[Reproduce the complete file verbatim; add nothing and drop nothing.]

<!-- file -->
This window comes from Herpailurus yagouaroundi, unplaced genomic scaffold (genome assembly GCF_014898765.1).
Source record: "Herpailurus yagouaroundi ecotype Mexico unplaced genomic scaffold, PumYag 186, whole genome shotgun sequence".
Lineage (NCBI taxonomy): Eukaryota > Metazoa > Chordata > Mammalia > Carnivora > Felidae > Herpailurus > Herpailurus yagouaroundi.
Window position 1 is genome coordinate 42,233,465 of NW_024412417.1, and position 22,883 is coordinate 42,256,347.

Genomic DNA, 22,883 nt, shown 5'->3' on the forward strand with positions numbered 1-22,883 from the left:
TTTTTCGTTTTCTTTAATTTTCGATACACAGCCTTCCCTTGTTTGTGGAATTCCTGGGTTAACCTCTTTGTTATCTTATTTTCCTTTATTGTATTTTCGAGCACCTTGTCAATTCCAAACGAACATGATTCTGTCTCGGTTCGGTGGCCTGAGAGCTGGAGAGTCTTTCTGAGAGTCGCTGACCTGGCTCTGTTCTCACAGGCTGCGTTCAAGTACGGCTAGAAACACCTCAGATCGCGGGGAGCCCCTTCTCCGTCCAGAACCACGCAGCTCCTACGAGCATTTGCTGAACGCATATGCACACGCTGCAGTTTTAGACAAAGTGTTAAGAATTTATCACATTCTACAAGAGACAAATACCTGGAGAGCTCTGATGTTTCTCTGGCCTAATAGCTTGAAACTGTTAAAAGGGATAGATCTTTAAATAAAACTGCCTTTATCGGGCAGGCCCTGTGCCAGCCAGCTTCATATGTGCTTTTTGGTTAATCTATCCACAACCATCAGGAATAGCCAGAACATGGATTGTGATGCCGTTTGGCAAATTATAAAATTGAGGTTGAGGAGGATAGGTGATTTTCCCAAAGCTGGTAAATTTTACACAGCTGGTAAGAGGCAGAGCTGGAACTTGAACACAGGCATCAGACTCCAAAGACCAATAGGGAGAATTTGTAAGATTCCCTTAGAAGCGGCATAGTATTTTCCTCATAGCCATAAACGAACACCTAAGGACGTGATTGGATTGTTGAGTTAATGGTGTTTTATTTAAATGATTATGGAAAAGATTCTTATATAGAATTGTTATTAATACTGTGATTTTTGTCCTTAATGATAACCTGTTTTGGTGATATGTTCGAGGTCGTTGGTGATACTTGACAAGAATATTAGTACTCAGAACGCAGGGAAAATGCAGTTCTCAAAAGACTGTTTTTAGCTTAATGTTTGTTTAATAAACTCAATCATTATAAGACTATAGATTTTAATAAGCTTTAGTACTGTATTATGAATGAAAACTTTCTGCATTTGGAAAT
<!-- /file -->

This window comes from Herpailurus yagouaroundi, unplaced genomic scaffold (genome assembly GCF_014898765.1).
Source record: "Herpailurus yagouaroundi ecotype Mexico unplaced genomic scaffold, PumYag 186, whole genome shotgun sequence".
Lineage (NCBI taxonomy): Eukaryota > Metazoa > Chordata > Mammalia > Carnivora > Felidae > Herpailurus > Herpailurus yagouaroundi.
Window position 1 is genome coordinate 42,233,465 of NW_024412417.1, and position 22,883 is coordinate 42,256,347.

Genomic DNA, 22,883 nt, shown 5'->3' on the forward strand with positions numbered 1-22,883 from the left:
TTTTTCGTTTTCTTTAATTTTCGATACACAGCCTTCCCTTGTTTGTGGAATTCCTGGGTTAACCTCTTTGTTATCTTATTTTCCTTTATTGTATTTTCGAGCACCTTGTCAATTCCAAACGAACATGATTCTGTCTCGGTTCGGTGGCCTGAGAGCTGGAGAGTCTTTCTGAGAGTCGCTGACCTGGCTCTGTTCTCACAGGCTGCGTTCAAGTACGGCTAGAAACACCTCAGATCGCGGGGAGCCCCTTCTCCGTCCAGAACCACGCAGCTCCTACGAGCATTTGCTGAACGCATATGCACACGCTGCAGTTTTAGACAAAGTGTTAAGAATTTATCACATTCTACAAGAGACAAATACCTGGAGAGCTCTGATGTTTCTCTGGCCTAATAGCTTGAAACTGTTAAAAGGGATAGATCTTTAAATAAAACTGCCTTTATCGGGCAGGCCCTGTGCCAGCCAGCTTCATATGTGCTTTTTGGTTAATCTATCCACAACCATCAGGAATAGCCAGAACATGGATTGTGATGCCGTTTGGCAAATTATAAAATTGAGGTTGAGGAGGATAGGTGATTTTCCCAAAGCTGGTAAATTTTACACAGCTGGTAAGAGGCAGAGCTGGAACTTGAACACAGGCATCAGACTCCAAAGACCAATAGGGAGAATTTGTAAGATTCCCTTAGAAGCGGCATAGTATTTTCCTCATAGCCATAAACGAACACCTAAGGACGTGATTGGATTGTTGAGTTAATGGTGTTTTATTTAAATGATTATGGAAAAGATTCTTATATAGAATTGTTATTAATACTGTGATTTTTGTCCTTAATGATAACCTGTTTTGGTGATATGTTCGAGGTCGTTGGTGATACTTGACAAGAATATTAGTACTCAGAACGCAGGGAAAATGCAGTTCTCAAAAGACTGTTTTTAGCTTAATGTTTGTTTAATAAACTCAATCATTATAAGACTATAGATTTTAATAAGCTTTAGTACTGTATTATGAATGAAAACTTTCTGCATTTGGAAAT